By Phil Hall | August 30, 2006

Cecil B. DeMille’s 1914 Western “The Squaw Man” earned its place in movie history as the first feature film shot in Hollywood. But even without that bit of trivia, it is a fun old antique with plenty of action, nonsense and melodrama to keep today’s audiences interested.

The film opens in upper-crust English society where Captain Jim Wynnegate, the aristocrat in charge of a Widows and Orphans Fund, agrees to take the blame for a fund theft by Sir Henry. Jim’s nobility is based on the fact he loves Sir Henry’s wife, Lady Diana. Jim sails off to America and winds up buying a Wyoming ranch. He marries an Indian (hence the now-derogatory “squaw” reference in the title), but she sacrifices her life in stopping the evil rancher Cash Hawkins from killing Jim in a barroom. Which is actually a bit of good timing, as the lovely Lady Diana somehow winds up in that corner of Wyoming to clear Jim’s muddied name.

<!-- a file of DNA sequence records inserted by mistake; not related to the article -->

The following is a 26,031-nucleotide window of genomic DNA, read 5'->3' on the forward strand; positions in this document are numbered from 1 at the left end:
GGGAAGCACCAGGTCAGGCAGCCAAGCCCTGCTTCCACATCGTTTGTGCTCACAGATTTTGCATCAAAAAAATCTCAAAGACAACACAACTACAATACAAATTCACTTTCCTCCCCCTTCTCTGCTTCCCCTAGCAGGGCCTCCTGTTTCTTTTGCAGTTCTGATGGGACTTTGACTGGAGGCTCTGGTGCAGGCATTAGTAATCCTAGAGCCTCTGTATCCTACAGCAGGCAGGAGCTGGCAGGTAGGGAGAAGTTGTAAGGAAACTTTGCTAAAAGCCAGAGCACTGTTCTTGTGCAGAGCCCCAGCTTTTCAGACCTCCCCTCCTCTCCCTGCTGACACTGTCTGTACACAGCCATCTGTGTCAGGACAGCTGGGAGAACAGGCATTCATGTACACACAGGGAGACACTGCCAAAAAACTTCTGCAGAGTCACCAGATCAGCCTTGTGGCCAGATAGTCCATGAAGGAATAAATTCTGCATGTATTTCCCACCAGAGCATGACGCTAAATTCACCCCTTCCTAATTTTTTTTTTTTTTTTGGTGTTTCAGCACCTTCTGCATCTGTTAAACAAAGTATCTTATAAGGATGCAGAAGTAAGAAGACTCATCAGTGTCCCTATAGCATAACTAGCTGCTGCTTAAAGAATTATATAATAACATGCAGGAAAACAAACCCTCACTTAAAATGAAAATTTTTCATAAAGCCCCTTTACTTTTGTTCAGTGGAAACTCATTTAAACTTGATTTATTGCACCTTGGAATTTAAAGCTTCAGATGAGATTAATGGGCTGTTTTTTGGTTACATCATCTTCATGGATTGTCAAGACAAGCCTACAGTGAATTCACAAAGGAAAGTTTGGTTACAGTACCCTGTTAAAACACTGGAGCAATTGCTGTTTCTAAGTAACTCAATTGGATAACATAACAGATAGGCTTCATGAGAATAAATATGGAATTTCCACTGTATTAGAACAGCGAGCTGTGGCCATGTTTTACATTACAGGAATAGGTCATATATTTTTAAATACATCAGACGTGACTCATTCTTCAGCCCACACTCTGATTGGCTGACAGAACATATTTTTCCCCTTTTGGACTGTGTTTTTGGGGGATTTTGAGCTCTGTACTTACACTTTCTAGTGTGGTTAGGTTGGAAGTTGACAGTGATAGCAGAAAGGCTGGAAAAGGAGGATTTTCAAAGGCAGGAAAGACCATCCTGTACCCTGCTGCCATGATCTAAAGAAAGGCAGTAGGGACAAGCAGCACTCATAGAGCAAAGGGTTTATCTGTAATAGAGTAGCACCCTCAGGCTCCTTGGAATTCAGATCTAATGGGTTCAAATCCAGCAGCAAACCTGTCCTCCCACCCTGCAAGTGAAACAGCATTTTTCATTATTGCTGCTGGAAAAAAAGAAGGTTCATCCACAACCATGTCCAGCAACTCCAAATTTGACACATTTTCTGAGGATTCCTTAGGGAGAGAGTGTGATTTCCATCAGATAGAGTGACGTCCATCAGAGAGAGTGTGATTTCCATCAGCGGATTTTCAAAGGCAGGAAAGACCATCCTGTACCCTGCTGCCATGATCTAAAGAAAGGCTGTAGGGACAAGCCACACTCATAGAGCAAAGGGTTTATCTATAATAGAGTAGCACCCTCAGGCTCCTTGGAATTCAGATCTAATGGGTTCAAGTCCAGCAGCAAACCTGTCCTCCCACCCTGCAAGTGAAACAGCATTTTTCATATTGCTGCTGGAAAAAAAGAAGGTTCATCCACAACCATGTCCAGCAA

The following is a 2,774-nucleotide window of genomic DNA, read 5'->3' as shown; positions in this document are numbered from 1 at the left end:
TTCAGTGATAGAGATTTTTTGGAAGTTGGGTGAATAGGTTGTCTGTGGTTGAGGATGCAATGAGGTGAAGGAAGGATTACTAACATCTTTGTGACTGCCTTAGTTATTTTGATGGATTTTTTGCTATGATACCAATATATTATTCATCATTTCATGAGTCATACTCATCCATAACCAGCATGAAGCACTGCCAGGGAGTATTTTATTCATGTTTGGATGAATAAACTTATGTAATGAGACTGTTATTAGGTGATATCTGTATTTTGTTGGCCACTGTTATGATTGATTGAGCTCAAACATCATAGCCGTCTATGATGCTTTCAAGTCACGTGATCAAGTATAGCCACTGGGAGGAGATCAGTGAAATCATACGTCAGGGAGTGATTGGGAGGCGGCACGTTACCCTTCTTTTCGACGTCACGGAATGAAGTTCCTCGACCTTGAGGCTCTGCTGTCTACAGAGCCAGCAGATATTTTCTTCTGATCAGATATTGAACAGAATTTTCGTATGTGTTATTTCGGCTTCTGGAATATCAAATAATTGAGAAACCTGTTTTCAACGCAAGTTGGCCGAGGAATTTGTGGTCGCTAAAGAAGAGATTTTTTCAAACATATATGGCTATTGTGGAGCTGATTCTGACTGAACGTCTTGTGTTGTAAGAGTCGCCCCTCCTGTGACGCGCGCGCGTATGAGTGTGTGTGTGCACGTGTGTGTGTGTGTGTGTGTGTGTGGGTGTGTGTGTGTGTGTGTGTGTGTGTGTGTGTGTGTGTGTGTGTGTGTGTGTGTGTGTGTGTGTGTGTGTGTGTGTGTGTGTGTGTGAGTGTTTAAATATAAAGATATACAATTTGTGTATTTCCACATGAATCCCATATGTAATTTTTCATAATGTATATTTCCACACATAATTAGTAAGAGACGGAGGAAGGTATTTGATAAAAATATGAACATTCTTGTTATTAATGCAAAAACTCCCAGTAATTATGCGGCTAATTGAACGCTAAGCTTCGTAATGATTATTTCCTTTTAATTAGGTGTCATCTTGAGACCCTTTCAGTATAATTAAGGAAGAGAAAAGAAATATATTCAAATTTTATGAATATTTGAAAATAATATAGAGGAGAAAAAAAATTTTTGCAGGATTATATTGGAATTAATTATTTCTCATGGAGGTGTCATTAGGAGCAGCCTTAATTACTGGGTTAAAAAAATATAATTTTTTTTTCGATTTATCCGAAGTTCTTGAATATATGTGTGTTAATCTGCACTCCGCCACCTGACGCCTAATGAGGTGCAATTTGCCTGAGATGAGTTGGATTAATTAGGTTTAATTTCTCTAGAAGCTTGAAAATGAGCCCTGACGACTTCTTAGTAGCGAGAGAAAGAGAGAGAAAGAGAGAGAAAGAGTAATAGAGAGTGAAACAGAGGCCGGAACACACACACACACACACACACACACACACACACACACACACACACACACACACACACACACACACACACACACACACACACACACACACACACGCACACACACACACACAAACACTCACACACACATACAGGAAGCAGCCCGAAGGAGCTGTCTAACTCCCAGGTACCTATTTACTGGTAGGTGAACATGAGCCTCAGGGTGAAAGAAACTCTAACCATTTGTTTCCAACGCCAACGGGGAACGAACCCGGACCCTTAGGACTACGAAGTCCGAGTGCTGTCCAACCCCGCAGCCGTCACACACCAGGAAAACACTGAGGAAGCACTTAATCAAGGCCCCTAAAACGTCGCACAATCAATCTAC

Does this make any sense? Hell, no! But it has speed, thrills (including a fire on a ship), plenty of wacky color (including a society lady who picks pockets) and a dashing leading man in the virile Dustin Farnum as the aristocrat-turned-cowboy. The interracial love story was also fairly daring for its time (although, of course, the non-white lady has to die in order for the white folks to get together), as was the decision to have the doomed Indian played by an actual Native American, the actress Red Wing.

DeMille co-directed “The Squaw Man” with Oscar C. Apfel, and he later made two remakes (including one in 1918, four years after this version); this was DeMille’s first venture behind the camera and his desire for spectacle was already evident here (wait until you see the railroad train zoom by the barroom).

This grand oldie still holds up well and fans of silent cinema should seek it out.

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